Here’s an interesting one recently brought to my attention. AROnline Contributor David Harvey got in touch to remind us that it wasn’t just BMC that had missed the boat to replace the Mini and ADO16 with something resembling what we now know as a two-car supermini and Golf-class range.
Back in the mid-1960s, Triumph’s own Harry Webster had asked Michelotti to sketch out an idea of what a five-door, shortened Triumph 1300 would look like, and the above image is what we have of it. The basis of this car is easy to see – and I suspect that those passenger doors in the sketch are lifted straight from the car it’s based upon. And in this sketch at least, it looks none the worse for it, even if there are distinct Simca 1100 overtones.
The project was put together at least as early as 1964, and this image, taken from the April 1998 issue of Classic Cars magazine, shows just how prescient it actually was. Based in the clever engine and running gear of the front-wheel-drive Triumph 1300, the ‘Short 1300’ as it was known by Webster looked like it could have had some promise.
A Golf-class Triumph before the Golf?
Of course, Triumph has form for putting hatchbacks on its cars and building them into prototypes – before abandoning the idea. It had done so with the Herald, and would also go on to build a hatchback Stag… but this one’s different because, as you can see from the image of the scale model below, it did get moved on from its original concept of a bob-tailed version of the 1300 saloon.
Harry Webster recalled in the 1998 issue of Classic Cars: ‘Ah, yes the short 1300. We set the wheelbase big enough to accommodate four adults, and drew a line just in front of the front wheel and just behind the rear wheel and said to Michelotti, “design a car around that – forget the luggage space”.’
Webster went on. ‘A prototype was actually built of one of Michelotti’s designs, but never reached production. Ironically, one design from around 1964 bore a close resemblance to the Renault 5 of 1972, while another looked more like the Citroen LNA of 1983.’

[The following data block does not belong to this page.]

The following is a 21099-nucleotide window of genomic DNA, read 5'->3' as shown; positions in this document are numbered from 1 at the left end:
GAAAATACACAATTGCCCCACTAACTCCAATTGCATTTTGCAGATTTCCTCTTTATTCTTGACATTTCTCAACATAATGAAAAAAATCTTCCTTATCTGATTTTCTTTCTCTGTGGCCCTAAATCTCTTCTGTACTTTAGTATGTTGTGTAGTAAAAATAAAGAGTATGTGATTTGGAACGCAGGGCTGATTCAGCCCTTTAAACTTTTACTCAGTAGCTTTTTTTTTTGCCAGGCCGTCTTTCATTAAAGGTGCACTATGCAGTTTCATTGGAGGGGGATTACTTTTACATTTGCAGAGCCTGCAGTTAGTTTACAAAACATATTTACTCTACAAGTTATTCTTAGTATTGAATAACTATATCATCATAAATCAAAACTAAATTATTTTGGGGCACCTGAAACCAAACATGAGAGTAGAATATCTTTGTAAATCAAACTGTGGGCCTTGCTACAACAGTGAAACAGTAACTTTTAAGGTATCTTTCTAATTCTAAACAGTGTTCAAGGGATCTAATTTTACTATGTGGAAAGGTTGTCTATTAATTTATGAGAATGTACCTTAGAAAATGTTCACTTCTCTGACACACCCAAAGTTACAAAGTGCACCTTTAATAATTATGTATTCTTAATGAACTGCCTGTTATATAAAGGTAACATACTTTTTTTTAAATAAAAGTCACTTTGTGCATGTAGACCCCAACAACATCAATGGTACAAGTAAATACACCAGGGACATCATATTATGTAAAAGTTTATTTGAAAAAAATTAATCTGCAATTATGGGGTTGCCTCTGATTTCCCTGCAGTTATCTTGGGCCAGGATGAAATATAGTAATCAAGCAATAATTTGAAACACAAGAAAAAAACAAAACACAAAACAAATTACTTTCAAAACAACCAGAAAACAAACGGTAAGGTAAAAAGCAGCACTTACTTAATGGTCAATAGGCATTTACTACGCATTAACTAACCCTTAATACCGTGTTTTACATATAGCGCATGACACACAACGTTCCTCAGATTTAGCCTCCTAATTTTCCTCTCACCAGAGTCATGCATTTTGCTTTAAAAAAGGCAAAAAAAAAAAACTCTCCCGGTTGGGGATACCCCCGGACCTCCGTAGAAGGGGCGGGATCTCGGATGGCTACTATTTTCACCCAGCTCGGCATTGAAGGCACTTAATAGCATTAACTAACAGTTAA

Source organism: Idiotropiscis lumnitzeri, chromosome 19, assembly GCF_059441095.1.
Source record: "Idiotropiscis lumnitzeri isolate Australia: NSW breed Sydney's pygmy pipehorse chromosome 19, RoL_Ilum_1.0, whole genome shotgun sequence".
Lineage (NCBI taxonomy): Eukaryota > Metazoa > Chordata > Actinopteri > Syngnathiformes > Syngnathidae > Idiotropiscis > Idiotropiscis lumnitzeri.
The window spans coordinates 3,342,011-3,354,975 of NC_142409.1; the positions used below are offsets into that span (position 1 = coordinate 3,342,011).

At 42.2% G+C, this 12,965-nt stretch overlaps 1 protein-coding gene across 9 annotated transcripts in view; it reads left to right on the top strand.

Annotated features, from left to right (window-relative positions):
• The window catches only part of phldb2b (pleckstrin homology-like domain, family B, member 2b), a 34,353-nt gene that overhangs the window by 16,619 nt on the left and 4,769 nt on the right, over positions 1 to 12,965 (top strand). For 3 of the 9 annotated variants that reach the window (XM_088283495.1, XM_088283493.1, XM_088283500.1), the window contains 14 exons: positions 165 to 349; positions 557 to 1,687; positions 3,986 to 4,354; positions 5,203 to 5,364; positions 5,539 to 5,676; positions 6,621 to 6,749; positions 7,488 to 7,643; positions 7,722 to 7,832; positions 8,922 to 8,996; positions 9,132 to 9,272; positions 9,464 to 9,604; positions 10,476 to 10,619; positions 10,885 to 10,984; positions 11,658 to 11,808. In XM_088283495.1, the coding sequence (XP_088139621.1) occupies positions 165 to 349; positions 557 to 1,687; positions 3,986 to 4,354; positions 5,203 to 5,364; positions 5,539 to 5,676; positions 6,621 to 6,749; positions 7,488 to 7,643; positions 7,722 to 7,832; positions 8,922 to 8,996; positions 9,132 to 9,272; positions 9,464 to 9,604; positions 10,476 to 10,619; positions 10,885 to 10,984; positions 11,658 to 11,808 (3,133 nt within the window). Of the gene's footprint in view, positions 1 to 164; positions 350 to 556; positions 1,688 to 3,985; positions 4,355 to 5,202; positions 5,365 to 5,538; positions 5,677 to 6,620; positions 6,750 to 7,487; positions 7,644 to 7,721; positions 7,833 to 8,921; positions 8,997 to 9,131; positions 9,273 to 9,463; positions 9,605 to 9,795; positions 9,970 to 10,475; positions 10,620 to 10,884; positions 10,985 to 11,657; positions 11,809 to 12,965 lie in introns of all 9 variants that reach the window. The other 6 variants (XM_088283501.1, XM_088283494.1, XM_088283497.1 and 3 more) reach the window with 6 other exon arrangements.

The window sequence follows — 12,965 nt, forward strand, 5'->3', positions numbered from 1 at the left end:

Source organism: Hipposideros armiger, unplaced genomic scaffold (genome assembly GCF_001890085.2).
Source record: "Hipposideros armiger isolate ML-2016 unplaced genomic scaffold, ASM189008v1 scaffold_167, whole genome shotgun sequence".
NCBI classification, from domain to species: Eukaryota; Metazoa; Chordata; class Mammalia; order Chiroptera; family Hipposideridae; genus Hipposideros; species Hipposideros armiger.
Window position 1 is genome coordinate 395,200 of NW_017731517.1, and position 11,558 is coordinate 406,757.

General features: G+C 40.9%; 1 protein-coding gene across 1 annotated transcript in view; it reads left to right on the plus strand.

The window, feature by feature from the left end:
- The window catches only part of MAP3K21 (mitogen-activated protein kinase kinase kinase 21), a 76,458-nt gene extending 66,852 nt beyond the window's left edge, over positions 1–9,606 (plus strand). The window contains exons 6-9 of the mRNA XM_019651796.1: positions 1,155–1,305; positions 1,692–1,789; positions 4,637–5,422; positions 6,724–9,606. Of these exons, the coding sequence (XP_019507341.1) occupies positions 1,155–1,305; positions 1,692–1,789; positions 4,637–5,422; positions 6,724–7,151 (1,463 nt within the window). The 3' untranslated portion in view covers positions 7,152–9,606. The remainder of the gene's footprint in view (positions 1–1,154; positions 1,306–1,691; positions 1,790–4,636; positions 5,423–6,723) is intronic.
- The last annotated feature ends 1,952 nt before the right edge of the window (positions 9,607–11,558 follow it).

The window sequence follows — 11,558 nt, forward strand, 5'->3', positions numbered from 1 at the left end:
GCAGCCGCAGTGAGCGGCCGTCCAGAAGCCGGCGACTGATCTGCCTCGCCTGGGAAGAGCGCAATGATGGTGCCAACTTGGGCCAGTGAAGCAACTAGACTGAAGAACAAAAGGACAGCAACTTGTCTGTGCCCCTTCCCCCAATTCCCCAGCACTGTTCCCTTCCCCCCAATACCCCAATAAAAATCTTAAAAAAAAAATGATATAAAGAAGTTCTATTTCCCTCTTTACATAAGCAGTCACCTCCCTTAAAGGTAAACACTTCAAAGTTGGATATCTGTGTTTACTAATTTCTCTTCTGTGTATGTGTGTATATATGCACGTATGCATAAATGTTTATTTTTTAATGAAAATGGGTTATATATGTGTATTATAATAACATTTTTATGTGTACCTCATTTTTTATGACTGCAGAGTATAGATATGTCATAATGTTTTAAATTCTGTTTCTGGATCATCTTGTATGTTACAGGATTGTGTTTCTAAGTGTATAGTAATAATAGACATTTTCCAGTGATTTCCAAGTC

The Triumph supermini that never was
So could it be that Triumph and Michelotti could have beaten Autobianchi and Dante Giacosa in building the world’s first supermini ahead of the A112 in the late 1960s? Based on the Triumph 1300’s running gear, but with a range of engines that also included the smaller 948cc and 1147cc from the Herald, this could have really hit a sweet spot in the market place as Mini buyers were looking for something to grow into for their next cars.
Being a Triumph, it might have been sold at a price premium against what BMC might have charged for such a car, but with that all-important hatchback and smart Italian styling, it might have been considered worth the premium.
Another, more interesting consideration is this: had Leyland Motors found the development funds for Triumph to bring this car to market, would it have left the company with another reason to rebuff the Government’s pressure to merge with BMC?
So, why wasn’t it built?
Quite simply it came down to cost and capacity. Harry Webster said in the 1998 Classic Cars feature: ‘Tooling costs were always a problem. We had loads of great ideas but could never put them into production.’
This would seem to be very much the case, but also down to be overtaken by internal politics and a loss of focus on Triumph as the group grew larger and increasingly unwieldy. Site contributor and industry man Graham Ariss said: ‘Tooling costs remains a significant expense for car manufacturing and in those pre CAD/CNC days was by far the greatest expense in bring a new car to production and so why you see so much carry over of panels between cars.’
But there could also have been a not-invented-here issue. Graham continues: ‘The Triumph 1300 was an orphaned child, with its father Harry Webster sent off to Longbridge and then fostered out to a new parents who cared little for it. Spen King who was eager to put his ideas as to how cars should be, and so with little interested in developing it any further than he had to.’
In short, this car was not far enough along its development programme to consider mourning its failure to make it into production – but what it does do is throw up some tantalising scenarios, and once again have us asking what might have been…
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